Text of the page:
Transnational goddess on the move: Meiguo Mazu's celestial inspection tour and pilgrimage as Chinese American culture work and vernacular Chinese religion
Posted on 16. Aug, 2010 by James Miller
|Title||Transnational goddess on the move: Meiguo Mazu's celestial inspection tour and pilgrimage as Chinese American culture work and vernacular Chinese religion|
|Year of Publication||2009|
|Authors||Lee, Jonathan H. X.|
|ISBN Number||1109367546, 9781109367546|
|Keywords||Cultural anthropology, Ethnic studies, Religion|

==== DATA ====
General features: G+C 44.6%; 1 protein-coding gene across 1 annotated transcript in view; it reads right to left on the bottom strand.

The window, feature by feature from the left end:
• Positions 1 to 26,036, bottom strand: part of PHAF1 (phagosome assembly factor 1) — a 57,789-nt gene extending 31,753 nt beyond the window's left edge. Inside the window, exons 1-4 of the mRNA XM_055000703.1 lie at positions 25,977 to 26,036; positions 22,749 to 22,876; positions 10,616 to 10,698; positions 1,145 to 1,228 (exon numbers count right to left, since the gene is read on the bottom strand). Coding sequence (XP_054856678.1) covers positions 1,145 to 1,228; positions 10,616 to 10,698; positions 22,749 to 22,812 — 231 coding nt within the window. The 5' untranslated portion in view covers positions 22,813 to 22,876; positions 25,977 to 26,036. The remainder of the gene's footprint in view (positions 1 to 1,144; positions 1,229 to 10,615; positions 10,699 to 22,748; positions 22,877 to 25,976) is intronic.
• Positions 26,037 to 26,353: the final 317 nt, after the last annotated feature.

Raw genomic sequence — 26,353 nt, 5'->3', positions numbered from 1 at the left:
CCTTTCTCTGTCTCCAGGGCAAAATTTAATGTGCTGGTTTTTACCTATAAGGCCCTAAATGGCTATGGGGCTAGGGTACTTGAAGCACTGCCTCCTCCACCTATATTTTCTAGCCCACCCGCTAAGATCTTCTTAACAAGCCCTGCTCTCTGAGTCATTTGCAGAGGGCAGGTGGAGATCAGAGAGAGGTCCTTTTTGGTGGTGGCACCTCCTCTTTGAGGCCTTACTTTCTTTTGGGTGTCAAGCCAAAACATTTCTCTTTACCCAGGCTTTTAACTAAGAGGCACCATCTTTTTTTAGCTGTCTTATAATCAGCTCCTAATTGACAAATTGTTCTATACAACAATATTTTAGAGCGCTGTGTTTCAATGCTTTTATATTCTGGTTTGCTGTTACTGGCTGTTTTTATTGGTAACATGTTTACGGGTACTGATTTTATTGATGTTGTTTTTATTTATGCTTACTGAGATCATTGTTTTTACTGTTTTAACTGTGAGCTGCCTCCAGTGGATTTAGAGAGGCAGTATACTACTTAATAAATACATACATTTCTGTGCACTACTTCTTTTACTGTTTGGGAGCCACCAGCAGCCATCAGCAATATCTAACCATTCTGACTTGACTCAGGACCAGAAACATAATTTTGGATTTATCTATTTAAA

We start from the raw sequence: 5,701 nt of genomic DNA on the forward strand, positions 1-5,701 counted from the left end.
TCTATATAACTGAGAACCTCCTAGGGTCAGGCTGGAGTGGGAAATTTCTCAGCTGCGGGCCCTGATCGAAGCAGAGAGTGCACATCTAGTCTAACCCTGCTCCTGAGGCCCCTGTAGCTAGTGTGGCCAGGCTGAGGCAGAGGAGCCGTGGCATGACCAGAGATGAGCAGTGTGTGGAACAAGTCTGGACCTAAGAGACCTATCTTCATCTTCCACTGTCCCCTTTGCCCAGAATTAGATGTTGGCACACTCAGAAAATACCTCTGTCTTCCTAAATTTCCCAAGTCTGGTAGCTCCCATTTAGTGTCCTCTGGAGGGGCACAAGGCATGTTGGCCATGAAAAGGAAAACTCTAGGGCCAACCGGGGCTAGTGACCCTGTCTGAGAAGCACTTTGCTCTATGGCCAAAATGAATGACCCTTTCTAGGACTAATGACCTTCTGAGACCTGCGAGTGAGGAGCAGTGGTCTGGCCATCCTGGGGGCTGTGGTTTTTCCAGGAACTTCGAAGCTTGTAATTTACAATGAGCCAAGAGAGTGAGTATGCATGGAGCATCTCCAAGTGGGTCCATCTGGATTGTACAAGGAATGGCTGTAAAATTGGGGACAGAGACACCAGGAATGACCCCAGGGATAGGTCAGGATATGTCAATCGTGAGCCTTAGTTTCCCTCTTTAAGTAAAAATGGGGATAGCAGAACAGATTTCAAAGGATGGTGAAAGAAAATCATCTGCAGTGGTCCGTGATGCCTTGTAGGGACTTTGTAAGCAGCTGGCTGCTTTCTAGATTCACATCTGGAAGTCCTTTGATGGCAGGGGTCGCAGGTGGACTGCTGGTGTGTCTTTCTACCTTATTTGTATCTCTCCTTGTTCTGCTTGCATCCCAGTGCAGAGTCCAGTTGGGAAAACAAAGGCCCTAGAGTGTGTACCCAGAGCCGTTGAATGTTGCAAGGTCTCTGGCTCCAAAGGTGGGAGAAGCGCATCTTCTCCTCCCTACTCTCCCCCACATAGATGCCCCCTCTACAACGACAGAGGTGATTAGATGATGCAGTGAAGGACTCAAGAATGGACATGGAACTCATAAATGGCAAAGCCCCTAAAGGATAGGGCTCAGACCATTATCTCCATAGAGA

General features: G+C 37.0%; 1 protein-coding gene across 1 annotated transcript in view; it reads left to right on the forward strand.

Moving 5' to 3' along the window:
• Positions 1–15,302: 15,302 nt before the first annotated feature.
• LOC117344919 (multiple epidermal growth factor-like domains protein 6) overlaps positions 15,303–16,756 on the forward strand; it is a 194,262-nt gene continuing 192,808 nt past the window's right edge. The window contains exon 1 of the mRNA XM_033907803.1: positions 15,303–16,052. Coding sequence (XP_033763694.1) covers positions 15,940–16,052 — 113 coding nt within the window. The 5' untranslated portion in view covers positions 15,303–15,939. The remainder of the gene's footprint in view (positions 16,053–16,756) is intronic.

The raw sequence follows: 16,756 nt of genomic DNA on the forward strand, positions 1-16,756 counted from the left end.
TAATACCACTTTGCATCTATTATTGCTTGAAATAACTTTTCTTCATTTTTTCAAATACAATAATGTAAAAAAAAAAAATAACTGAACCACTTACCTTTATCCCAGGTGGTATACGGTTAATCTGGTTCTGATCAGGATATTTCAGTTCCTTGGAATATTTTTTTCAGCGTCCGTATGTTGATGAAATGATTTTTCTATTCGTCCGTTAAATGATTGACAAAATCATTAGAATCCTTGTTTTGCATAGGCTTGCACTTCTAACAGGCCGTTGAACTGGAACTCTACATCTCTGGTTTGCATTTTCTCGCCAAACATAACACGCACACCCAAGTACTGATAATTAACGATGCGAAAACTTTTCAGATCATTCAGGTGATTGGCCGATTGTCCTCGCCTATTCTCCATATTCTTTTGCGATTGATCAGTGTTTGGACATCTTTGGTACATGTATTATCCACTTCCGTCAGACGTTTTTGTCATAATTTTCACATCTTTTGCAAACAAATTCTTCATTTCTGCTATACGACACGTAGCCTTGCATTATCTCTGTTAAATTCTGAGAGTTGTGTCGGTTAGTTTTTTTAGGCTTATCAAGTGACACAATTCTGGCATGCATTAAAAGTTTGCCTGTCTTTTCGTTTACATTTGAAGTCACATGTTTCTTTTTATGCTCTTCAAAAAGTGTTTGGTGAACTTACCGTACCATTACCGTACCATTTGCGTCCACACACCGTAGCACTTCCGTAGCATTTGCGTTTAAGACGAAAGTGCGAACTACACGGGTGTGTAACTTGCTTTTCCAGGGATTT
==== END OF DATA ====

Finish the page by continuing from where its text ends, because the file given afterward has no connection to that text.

What is the interplay among religious practice, immigration, relocation; and resettlement? How does Chinese religiosity change or remain the same in a transnational Taiwanese American community? What is the role of religion in the formation of a community in the diaspora? How have changing immigration policies and forces of globalization coalesced to transform a local goddess cult into a transnational cult? What happens to rituals and religious experiences when religion, technology, and sensory experiences combine in new ways? These are the questions asked in this investigation of a local goddess cult, popular among recent Taiwanese American immigrants in San Francisco, who is venerated as a Sea Goddess and Empress of Heaven, but addressed as Mazu (Granny) by Taiwanese and Taiwanese American devotees. At her San Francisco Chinatown temple, devotees call her "Meiguo Mazu" ("American Mazu"). In this dissertation, I document Ma-tsu Temple U.S.A. community's temporal accommodation and ritual adaptations through the appropriation of the Chinese New Year Parade in San Francisco to perform Meiguo Mazu's "inspection tour" ritual ( raojing ). I discuss developments in trans-Pacific pilgrimage rituals linking Beigang to San Francisco. Both rituals are analyzed as forms of Chinese American culture work, which is the deliberate production of ethnic, national, cultural and religious identities and communities. Chinese American culture work is the explicit and implicit attempt to maintain and adjust to changing patterns of being Chinese in America. It is a concerted effort to maintain and sustain patterns of Chinese life in Chinese America. It also reveals both consensus and contradictions in the interaction between religion and the politics of identity formation in transnational space. This is an ethnographic study of a community and a goddess on the move in transnational space, and presents new paradigms for understanding Chinese and Chinese American religiosities through the lenses of Chinese American culture work and vernacular Chinese religion. The vernacular Chinese religious approach addresses shortcomings inherent in current paradigms of Chinese popular religion, sacred space and pilgrimage, and moves beyond binary paradigms that are inherently dependent upon the sacred versus profane dichotomy.